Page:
And the FISA court, the Foreign Intelligence Surveillance Court,
forgive me for using acronyms --

HAYES: No, it`s fine.

BLUMETHAL: -- is responsible for striking that balance and it ought
to be more transparent, more accountable. There ought to be an adversarial
process, so that some point of view, other than the government`s, test the
government`s fact and legal theory, especially and primarily when there are
novel or significant issues of law. That`s the way the other system works
in a criminal context in our criminal system.

HAYES: Senator Richard Blumenthal -- thank you so much for your time.

BLUMENTHAL: Thank you.

Joining me now is Glenn Greenwald, columnist on civil liberties and
U.S. national security issues for "The Guardian" newspaper. Glenn broke
the Edward Snowden story in "The Guardian" and broke today`s story about X-

Glenn, I am getting confused, OK? I have to say, totally honestly,
when a new program is described and I read several times the article about
X-KEYSCORE, I can`t tell if what I`m reading about is basically a software
interface tool that people are using to get data that`s already being
grabbed by other programs or under different authorization or a distinct
program of surveillance.

It seemed to me today that we`re reading about a tool that allows
analysts to search from data that is being collected under legal authority
of the FISA court, is that correct?

GLENN GREENWALD, THE GUARDIAN: No, that is not correct.

The program is a dual use tool. It is a tool that allows analysts to
search the entire database. It`s also a program for collecting data.

So, the NSA`s own documents describe it as a tool designed to collect,
quote, "nearly everything" a user does on the Internet. It`s designed to
collect that and store it into databases.

So, the database you`re talking about X-KEYSCORE has 41 billion
Internet records stored each and every month for a 30-day period. What is
different about it is that unlike say surveillance under the FISA court,
the analyst sits at his or her desk and search for things when they don`t
even know the person they`re searching for.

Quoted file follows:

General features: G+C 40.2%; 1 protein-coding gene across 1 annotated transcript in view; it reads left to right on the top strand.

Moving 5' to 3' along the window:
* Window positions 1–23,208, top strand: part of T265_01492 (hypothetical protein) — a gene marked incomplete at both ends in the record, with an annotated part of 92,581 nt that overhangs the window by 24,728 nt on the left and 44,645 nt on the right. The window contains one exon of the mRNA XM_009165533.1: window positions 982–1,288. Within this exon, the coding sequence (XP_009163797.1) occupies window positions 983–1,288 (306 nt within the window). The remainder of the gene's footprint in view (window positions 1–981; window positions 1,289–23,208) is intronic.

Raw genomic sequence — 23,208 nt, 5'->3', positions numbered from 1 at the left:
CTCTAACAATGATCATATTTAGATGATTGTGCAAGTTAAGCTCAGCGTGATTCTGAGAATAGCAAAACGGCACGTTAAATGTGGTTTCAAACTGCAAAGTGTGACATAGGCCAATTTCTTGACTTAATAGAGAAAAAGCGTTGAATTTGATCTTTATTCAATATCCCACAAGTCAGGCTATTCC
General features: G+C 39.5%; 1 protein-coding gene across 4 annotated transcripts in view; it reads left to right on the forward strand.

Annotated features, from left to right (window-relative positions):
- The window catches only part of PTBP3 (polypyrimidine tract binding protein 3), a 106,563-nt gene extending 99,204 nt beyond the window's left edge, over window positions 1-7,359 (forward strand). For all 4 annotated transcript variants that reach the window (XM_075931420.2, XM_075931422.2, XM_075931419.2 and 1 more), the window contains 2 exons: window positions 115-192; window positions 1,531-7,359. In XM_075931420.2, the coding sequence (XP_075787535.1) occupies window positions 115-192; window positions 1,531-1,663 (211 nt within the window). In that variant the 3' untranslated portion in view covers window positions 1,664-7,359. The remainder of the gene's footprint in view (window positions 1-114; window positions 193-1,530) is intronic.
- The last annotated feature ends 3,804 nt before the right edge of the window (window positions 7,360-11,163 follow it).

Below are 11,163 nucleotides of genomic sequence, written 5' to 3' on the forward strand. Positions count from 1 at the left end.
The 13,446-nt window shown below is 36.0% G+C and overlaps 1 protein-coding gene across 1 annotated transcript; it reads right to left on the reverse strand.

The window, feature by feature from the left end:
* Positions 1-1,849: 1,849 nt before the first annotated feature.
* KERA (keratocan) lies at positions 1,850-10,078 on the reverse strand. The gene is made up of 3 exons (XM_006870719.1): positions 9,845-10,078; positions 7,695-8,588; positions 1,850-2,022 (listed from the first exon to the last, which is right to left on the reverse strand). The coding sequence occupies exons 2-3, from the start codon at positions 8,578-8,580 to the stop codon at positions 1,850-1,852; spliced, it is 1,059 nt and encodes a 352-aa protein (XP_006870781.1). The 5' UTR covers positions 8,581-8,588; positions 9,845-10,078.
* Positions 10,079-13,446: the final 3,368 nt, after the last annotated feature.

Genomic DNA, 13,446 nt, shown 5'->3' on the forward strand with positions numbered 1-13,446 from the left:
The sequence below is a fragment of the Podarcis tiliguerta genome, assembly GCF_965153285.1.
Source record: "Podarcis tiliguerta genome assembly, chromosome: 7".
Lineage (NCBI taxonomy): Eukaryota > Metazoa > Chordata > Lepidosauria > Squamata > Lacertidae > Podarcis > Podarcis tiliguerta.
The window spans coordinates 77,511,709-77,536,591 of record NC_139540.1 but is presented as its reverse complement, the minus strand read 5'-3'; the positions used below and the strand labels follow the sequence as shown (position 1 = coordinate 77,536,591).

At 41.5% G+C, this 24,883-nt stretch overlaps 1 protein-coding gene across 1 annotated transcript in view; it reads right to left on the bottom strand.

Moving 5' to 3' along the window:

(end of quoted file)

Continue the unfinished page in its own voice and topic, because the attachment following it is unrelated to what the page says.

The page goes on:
They can search just by general key word or they search e-mail
accounts for certain words or they search browser histories or Google
searches for names and they start assigning suspicion to people and then
tracking them.

So, it has nothing to do with the FISA court. Remember, the FISA
court is necessary only when you`re targeting a U.S. person. This database
does contain lots of communications of U.S. persons, but it`s done
completely independent of the FISA court.

HAYES: So, my understanding is that they have to clear some bar of
justification for the foreignness of the person that they`re clearing for
in order for it to be within the four squares of the law as the NSA
understands it, is that right?

GREENWALD: OK. So, let`s be really clear on that, on the law. Lots
of people always say, in order to intercept the e-mails or listen to the
calls of American citizens, you need first to go to a FISA court and get a
warrant. That is absolutely false.

In order to target a U.S. person to say, I`m going to listen to all
their phone calls or e-mails, you need to go to a FISA court and get a
warrant. Of course, the FISA court is notorious for never saying no. But
that`s a separate issue.

But if you want to listen to calls or e-mails of Americans when
they`re communicating with foreigners or people you think are foreigners,
you do need a FISA court warrant. You simply stooped it up, along with the
rest of the foreign to foreign communications, and all of that goes into
the same database, and, oftentimes even domestic, purely domestic calls,
goes into that same database for lots of different reasons. As Ron Wyden
has been saying, they`re vastly exceeding the scope of the law as they
understand it, and there are very serious violations.

So, there`s virtually no oversight on these analysts. They just click